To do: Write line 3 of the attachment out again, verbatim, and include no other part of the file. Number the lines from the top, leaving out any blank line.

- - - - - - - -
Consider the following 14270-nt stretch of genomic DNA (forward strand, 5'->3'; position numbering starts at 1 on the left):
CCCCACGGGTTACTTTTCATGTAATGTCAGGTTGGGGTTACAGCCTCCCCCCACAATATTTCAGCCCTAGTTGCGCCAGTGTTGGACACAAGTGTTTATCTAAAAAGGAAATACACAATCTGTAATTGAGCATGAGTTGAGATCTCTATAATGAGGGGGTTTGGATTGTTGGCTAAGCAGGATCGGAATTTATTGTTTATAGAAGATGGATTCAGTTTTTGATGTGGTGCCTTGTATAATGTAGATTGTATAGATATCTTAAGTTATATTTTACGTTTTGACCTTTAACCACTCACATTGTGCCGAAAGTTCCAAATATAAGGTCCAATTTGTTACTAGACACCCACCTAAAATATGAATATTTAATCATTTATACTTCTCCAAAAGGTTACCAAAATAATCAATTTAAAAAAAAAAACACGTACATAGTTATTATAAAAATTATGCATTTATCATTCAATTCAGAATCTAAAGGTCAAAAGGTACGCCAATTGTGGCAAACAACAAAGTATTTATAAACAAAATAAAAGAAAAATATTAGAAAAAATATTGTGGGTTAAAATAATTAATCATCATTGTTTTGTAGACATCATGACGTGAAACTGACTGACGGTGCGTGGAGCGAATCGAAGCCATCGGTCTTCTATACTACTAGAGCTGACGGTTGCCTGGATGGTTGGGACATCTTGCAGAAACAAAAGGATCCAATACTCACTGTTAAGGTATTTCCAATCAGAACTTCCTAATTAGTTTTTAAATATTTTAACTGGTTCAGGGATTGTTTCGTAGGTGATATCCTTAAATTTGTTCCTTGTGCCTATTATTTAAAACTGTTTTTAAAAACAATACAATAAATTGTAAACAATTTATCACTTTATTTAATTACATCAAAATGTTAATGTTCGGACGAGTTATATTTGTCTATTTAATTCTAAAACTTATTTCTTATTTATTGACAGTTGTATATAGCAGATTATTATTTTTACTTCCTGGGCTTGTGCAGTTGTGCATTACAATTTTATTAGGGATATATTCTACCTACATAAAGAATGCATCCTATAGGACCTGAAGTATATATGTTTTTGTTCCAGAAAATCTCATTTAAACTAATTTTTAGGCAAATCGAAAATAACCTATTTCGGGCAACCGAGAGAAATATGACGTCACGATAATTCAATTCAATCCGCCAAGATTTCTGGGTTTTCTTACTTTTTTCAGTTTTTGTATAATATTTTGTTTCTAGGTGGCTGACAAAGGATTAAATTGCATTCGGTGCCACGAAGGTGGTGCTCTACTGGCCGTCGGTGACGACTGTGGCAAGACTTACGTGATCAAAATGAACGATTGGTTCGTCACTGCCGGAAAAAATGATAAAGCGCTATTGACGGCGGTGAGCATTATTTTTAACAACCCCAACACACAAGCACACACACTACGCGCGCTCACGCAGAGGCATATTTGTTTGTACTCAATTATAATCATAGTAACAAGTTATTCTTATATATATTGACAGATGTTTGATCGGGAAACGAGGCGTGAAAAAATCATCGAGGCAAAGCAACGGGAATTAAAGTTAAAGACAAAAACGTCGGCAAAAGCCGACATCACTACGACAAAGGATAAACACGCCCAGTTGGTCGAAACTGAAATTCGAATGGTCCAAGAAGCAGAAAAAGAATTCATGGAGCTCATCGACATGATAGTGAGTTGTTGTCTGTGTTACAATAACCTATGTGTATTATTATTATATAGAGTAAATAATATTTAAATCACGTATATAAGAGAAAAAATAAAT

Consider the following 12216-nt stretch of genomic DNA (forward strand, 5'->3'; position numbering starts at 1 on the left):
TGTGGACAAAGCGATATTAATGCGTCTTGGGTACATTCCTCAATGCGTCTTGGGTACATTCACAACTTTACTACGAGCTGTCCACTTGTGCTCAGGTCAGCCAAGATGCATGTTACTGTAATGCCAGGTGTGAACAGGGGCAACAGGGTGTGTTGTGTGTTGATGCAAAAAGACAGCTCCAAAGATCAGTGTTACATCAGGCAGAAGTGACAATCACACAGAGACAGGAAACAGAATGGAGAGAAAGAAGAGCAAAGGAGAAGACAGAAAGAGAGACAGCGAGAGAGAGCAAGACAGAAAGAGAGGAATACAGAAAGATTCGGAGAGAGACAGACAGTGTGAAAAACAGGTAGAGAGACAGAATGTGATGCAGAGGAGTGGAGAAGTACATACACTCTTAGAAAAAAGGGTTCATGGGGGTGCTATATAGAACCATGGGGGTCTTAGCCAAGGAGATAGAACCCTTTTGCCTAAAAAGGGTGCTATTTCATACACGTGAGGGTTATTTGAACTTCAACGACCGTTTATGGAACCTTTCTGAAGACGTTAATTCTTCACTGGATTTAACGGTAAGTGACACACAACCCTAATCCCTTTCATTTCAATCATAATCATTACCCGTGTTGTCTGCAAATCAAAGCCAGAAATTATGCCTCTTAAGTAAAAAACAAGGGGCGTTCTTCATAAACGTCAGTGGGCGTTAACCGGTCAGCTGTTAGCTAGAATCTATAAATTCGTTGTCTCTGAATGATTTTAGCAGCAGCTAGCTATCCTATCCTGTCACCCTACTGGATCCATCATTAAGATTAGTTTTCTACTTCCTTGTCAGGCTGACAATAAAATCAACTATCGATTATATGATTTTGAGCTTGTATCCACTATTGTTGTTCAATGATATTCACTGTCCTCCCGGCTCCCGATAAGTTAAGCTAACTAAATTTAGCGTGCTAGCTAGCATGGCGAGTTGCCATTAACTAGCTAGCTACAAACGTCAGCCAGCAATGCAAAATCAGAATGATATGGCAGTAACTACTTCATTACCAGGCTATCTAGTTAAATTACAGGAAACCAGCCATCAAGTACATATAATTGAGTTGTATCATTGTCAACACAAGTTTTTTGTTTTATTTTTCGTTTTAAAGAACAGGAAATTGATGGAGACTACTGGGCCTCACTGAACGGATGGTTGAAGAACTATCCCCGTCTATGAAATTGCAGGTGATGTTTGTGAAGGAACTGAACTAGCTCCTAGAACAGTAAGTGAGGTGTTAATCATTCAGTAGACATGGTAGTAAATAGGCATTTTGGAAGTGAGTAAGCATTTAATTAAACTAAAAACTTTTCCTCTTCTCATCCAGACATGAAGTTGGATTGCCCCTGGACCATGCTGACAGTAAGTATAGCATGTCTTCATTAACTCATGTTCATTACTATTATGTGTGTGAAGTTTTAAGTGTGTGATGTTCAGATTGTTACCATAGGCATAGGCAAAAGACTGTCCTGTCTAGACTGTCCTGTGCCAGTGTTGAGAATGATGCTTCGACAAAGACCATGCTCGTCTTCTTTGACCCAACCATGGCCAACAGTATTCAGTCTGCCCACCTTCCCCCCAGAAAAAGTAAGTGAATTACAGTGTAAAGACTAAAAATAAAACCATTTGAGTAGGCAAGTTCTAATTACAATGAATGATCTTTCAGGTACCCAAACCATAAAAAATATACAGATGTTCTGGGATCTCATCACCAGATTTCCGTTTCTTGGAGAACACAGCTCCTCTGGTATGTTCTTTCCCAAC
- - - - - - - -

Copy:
Consider the following 12216-nt stretch of genomic DNA (forward strand, 5'->3'; position numbering starts at 1 on the left):